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census, amounted to 380,546, including 111,502 slaves, being about thirty-five to the square mile; but when the proportion of water is deducted, there will be above fortythree inhabitants to each square mile: a denser population than any state in the Union, excepting Connecticut, Massachusetts, and Rhode Island.-By the state census of 1817, the population was returned at 502,710; being an increase of 122,164 in seven years.
Counties. ' Population. Chief Tourns and Population.
Allegany............ 6,909............ Cumberland
Annapolis (city) is the seat of government, and is situ. ated at the mouth of the Severn river, about two miles from its entrance into Chesapeak bay; thirty miles south of Baltimore, forty north-east of the city of Washington, and 132 south-west of Philadelphia. It is a place of little note in the commercial world; but being in a pleasant situation, and commanding a beautiful prospect of the Chesapeak and the shore on the other side of the bay," is the residenee of a great many people in genteel ciro. stances. The houses are about 306 in number, built of brick, and for the most part large and elegant, denoting great wealth. The state-house is one of the most sup” structures in the United States; the other public buildings are, a college, one episcopal and one methodistchurch,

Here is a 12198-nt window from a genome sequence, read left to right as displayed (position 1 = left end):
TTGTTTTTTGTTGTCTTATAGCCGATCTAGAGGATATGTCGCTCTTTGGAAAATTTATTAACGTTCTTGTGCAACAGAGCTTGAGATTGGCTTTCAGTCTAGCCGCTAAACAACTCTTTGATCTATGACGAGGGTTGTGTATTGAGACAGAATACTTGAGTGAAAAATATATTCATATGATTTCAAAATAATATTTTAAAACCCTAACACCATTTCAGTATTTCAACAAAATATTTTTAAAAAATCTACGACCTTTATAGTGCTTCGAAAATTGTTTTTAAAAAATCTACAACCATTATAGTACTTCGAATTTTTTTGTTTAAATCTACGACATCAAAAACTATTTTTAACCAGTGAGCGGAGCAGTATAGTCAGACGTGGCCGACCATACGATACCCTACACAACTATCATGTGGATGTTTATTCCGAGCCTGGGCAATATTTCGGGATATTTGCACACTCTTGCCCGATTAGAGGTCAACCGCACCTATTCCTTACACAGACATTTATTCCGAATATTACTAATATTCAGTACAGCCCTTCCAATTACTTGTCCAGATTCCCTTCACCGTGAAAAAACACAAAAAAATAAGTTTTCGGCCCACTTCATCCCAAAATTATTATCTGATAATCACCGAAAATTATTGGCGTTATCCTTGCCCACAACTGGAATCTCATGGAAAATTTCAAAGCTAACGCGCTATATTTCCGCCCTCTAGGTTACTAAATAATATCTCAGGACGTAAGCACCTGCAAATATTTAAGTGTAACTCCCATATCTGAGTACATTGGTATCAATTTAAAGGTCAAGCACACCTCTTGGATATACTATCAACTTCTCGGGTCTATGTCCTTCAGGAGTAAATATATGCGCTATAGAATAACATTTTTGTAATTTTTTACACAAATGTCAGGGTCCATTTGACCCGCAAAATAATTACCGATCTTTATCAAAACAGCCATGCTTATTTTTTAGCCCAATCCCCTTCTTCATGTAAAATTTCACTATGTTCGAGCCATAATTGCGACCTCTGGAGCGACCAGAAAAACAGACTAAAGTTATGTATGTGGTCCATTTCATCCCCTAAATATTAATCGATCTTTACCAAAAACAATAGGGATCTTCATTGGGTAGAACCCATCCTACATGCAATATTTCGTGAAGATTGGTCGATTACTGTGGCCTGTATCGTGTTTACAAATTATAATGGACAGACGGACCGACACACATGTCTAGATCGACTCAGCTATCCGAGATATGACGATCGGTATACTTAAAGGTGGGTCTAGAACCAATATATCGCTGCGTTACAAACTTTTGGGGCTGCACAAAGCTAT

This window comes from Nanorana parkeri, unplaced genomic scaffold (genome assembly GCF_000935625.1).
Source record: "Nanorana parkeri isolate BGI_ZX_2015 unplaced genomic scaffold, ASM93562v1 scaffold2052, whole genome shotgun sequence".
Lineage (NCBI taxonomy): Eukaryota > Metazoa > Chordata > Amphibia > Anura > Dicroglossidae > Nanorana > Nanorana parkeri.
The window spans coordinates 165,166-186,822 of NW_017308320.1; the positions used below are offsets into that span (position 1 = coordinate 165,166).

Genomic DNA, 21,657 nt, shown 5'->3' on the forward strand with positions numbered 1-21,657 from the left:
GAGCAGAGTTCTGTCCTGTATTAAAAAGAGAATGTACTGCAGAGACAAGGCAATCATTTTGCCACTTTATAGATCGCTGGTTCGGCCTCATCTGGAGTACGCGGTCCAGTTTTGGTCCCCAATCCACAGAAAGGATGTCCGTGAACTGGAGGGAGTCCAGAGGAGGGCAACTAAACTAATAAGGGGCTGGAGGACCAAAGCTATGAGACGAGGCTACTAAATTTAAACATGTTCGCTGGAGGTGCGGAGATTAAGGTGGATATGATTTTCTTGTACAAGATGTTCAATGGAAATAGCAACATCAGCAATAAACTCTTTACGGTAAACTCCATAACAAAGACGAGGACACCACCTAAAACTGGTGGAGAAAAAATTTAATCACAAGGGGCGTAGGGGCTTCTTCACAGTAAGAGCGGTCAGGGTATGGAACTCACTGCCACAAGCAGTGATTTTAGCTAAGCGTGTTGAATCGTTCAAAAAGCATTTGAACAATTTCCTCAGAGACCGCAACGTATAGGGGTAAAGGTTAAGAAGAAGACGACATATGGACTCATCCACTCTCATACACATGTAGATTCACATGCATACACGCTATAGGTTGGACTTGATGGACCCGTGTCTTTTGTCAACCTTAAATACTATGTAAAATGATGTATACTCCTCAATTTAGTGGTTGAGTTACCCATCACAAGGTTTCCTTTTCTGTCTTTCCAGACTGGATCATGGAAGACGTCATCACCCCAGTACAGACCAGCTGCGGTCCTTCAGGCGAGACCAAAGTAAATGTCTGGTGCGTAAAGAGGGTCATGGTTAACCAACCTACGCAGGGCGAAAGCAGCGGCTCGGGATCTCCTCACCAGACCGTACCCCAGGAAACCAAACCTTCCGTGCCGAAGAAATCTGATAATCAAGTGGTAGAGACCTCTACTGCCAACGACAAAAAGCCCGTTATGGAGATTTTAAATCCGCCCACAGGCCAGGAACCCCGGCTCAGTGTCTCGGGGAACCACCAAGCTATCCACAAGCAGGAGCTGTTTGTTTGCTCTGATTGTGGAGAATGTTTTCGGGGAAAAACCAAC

a market-house, and a theatre. From the centre of the city, where the state-house stands, the streets diverge in every direction, like radii; and most part of the buildings are arranged aecording to this awkward plan. The city of Baltimore is situated on the north side of the Patapsco river, on a branch called the Bason, fifteen miles from Chesapeak bay, and 160 from the Atlantic ocean. No other town in the United States, except New Orleans, has made so rapid a progress in wealth and population as Baltimore. At the commencement of the war, in 1775, it was but an inconsiderable village; but such has been the astonishing rapidity of its growth, that it is now the third commercial city in the Union. The plan of the town is somewhat similar to that of Philadelphia, most of the streets crossing each other at right angles. The main street, which runs nearly east and west, is about eighty feet wide; the others are from forty to sixty feet: the houses are generally built of brick, and many of them very elegant. The principal public buildings are a courthouse, a jail, three market-houses, a work-house, an exchange, a theatre, an observatory, assembly rooms, library, and eighteen places for worship, belonging to Roman catholics, German Calvinists and Lutherans, episcopalians, presbyterians, baptists, methodists, quakers, Swedenborgians, Nicolites, or new quakers, and unitarians. The last-named sect have just erected (1819) a most superb church, which for external elegance and internal beauty far exceeds any similar edifice in the United States, Baltimore is divided into the town and Fell’s Point by a creek, over which are two bridges; at this place wharfs have been built, along side which vessels of 600 tons burden can lie with perfect safety. Numbers of persons have been induced to settle on this Point on account of the shipping; and regular streets have been laid out, with a large market-place. But though these buildings, generally speaking, are considered as part of Baltimore; yet they are a mile distant from the other part of the town. The whole city exhibits a very handsome appearance; and the adjoining country abounds in villas, gardens, and well-cultivated fields: towards the north and east, the land rises, and presents a noble view of the town and bay. This city, from its fine situation, must naturally continue to rise into great importance; and being forty-eight miles nearer to Pittsburgh than Philadelphia, will always be a great thoroughfare for people passing into the western country. The inhabitants of Maryland seem aware of this, and to secure a preference, are acting with a laudable zeal in making good roads; and the great national turnpike which is now constructing between Cumberland, 148 mics above Baltimore, and Wheeling, on the river Ohio, fifty-eight miles by land, and 100 by water below Pittsburgh, will be a powerful means of causing the great tide of emigration from Europe to the western states to pass through Baltimore. The inhabitants of this city are collected from most parts of Europe; but the English, Irish, Scotch, and French greatly predominate. Of these the Irish appear to be the most numerous; and many of the principal merchants of the town are in the number. With a few exceptions, the citizens are all engaged in trade, which is closely attended to ; their main object (in which, indeed, they are far from being singular) seems to be to make their fortunes in this world. They are mostly plain, sociable people, maintaining a kind and improving intercourse with each other, and are very friendly and hospitable to strangers. Baltimore is 39 miles distant from Washington, 100 miles from Philadelphia, 191 from New York, 423 from Boston, 228 from Pittsburgh, 584 from Charleston, 540 from Lexington, 436 from Chilicothe, 928 (by the Ohio) from Louisville, and 1224 from New Orleans. North lat. 39° 21'. . . Fredericktown is situated forty-two miles from Baltimore, on the Pittsburgh road, and is a flourishing place, carrying on considerable manufactures, and a brisk inland trade through a fertile and well-cultivated country. It contains a court-house, academy, market-house, jail, and seven places of public worship for German Lutherans, Calvinists, presbyterians, baptists, and methodists. The arsenal of the state of Maryland is placed here, the situation being secure and central. Elizabethtown (formerly Hagerstown) is situated beyond the first range of mountains, in a fertile valley, and carries on a considerable trade with the western country; The houses are principally built of brick and stone, and there are several streets regularly and handsomely laid out. The episcopalians, presbyterians, and German Lutherans have each a church. The court-house, and market-house are handsome buildings, and the jail is of stone, substantial and well built. Elkton is seated at the head of Chesapeak bay, thirteen miles from the mouth of Elk river, and fifty-six north: east of Baltimore. The tide flows up to the town, and it enjoys great advantages from the carrying trade; upwards of 300,000 bushels of wheat being collected hero annually, for supplying the markets of Philadelphia and